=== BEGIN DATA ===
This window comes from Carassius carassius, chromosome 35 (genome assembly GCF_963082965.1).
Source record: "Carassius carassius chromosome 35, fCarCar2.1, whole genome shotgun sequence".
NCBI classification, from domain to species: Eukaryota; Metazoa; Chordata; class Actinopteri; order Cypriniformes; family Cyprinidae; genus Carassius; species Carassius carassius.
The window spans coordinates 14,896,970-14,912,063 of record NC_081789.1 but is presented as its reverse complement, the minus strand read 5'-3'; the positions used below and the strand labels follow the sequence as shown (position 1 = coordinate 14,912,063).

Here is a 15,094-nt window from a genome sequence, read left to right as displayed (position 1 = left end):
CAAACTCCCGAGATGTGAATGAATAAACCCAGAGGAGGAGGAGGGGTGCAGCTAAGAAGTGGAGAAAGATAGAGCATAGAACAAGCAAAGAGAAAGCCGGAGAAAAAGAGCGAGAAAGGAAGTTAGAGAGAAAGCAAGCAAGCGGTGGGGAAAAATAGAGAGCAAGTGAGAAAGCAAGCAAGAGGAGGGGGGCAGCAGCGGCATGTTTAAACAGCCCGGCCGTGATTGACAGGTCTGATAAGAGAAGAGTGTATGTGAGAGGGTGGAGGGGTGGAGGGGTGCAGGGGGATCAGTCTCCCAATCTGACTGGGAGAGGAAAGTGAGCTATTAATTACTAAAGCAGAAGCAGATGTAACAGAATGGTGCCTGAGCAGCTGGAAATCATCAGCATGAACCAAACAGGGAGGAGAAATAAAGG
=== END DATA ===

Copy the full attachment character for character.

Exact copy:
This window comes from Carassius carassius, chromosome 35 (genome assembly GCF_963082965.1).
Source record: "Carassius carassius chromosome 35, fCarCar2.1, whole genome shotgun sequence".
NCBI classification, from domain to species: Eukaryota; Metazoa; Chordata; class Actinopteri; order Cypriniformes; family Cyprinidae; genus Carassius; species Carassius carassius.
The window spans coordinates 14,896,970-14,912,063 of record NC_081789.1 but is presented as its reverse complement, the minus strand read 5'-3'; the positions used below and the strand labels follow the sequence as shown (position 1 = coordinate 14,912,063).

Here is a 15,094-nt window from a genome sequence, read left to right as displayed (position 1 = left end):
CAAACTCCCGAGATGTGAATGAATAAACCCAGAGGAGGAGGAGGGGTGCAGCTAAGAAGTGGAGAAAGATAGAGCATAGAACAAGCAAAGAGAAAGCCGGAGAAAAAGAGCGAGAAAGGAAGTTAGAGAGAAAGCAAGCAAGCGGTGGGGAAAAATAGAGAGCAAGTGAGAAAGCAAGCAAGAGGAGGGGGGCAGCAGCGGCATGTTTAAACAGCCCGGCCGTGATTGACAGGTCTGATAAGAGAAGAGTGTATGTGAGAGGGTGGAGGGGTGGAGGGGTGCAGGGGGATCAGTCTCCCAATCTGACTGGGAGAGGAAAGTGAGCTATTAATTACTAAAGCAGAAGCAGATGTAACAGAATGGTGCCTGAGCAGCTGGAAATCATCAGCATGAACCAAACAGGGAGGAGAAATAAAGG